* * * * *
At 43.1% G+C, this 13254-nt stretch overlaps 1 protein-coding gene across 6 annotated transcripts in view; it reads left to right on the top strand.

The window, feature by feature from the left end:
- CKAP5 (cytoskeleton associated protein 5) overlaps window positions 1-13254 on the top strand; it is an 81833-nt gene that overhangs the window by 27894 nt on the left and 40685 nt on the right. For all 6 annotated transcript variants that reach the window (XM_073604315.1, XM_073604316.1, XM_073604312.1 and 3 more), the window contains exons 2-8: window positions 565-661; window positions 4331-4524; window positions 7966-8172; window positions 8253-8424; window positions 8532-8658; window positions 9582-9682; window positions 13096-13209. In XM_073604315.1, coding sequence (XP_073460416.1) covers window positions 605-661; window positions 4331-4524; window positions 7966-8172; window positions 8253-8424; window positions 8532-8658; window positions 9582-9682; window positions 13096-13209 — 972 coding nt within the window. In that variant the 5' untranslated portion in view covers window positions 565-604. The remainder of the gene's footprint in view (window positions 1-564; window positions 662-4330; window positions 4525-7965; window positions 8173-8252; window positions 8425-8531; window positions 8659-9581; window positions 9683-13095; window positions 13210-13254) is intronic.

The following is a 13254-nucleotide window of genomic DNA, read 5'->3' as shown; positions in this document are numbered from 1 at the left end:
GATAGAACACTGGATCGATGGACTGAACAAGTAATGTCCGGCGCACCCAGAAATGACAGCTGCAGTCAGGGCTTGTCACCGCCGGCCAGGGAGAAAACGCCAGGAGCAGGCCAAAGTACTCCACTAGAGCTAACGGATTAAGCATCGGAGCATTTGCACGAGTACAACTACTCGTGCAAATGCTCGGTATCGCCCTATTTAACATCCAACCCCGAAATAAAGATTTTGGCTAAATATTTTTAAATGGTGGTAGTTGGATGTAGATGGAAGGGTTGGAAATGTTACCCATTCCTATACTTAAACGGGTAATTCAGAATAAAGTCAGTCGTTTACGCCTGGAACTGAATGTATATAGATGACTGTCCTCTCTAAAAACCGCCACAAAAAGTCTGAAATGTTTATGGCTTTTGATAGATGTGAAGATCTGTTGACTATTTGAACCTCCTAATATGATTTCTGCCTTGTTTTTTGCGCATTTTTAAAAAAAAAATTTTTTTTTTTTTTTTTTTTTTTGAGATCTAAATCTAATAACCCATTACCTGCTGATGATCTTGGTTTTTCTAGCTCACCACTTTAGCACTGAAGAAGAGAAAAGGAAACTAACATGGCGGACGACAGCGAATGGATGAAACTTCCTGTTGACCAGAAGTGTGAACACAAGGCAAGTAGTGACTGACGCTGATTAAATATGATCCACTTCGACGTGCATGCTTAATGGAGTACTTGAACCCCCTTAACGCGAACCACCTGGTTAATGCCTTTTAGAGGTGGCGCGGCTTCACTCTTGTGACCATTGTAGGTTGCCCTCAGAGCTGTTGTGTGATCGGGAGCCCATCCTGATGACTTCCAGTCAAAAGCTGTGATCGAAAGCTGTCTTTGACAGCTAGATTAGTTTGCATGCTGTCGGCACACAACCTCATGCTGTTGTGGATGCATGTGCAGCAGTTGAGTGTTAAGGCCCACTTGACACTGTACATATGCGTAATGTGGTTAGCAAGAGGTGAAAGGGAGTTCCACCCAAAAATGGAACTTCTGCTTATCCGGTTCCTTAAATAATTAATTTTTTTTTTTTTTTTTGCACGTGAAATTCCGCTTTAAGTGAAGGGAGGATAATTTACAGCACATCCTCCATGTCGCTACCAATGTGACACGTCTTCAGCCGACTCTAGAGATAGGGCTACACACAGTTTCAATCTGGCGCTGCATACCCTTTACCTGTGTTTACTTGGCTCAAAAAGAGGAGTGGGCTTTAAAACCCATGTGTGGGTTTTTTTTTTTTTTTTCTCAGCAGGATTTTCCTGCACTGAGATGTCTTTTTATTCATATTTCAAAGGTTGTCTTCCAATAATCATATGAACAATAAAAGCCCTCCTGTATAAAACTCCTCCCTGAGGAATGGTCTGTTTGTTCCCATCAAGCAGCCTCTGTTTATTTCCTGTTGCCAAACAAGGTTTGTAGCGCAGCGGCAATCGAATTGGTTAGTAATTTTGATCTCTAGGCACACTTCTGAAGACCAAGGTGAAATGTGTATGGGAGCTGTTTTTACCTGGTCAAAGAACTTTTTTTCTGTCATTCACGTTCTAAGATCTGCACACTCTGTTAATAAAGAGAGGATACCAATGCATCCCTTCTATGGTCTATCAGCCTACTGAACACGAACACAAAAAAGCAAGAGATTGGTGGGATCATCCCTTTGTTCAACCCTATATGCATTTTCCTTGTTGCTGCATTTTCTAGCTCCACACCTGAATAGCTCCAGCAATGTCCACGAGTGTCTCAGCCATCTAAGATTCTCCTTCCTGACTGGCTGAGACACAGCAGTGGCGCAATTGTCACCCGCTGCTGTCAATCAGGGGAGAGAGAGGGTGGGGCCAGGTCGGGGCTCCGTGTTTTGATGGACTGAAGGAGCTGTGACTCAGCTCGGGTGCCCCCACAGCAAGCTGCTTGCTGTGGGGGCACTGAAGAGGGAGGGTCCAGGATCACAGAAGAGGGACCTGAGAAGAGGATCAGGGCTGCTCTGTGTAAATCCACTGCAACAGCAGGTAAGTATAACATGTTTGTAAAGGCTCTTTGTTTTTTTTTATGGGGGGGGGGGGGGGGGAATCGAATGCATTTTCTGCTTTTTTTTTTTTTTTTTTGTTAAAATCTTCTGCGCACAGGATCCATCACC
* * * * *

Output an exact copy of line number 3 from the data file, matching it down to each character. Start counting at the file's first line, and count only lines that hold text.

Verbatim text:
- CKAP5 (cytoskeleton associated protein 5) overlaps window positions 1-13254 on the top strand; it is an 81833-nt gene that overhangs the window by 27894 nt on the left and 40685 nt on the right. For all 6 annotated transcript variants that reach the window (XM_073604315.1, XM_073604316.1, XM_073604312.1 and 3 more), the window contains exons 2-8: window positions 565-661; window positions 4331-4524; window positions 7966-8172; window positions 8253-8424; window positions 8532-8658; window positions 9582-9682; window positions 13096-13209. In XM_073604315.1, coding sequence (XP_073460416.1) covers window positions 605-661; window positions 4331-4524; window positions 7966-8172; window positions 8253-8424; window positions 8532-8658; window positions 9582-9682; window positions 13096-13209 — 972 coding nt within the window. In that variant the 5' untranslated portion in view covers window positions 565-604. The remainder of the gene's footprint in view (window positions 1-564; window positions 662-4330; window positions 4525-7965; window positions 8173-8252; window positions 8425-8531; window positions 8659-9581; window positions 9683-13095; window positions 13210-13254) is intronic.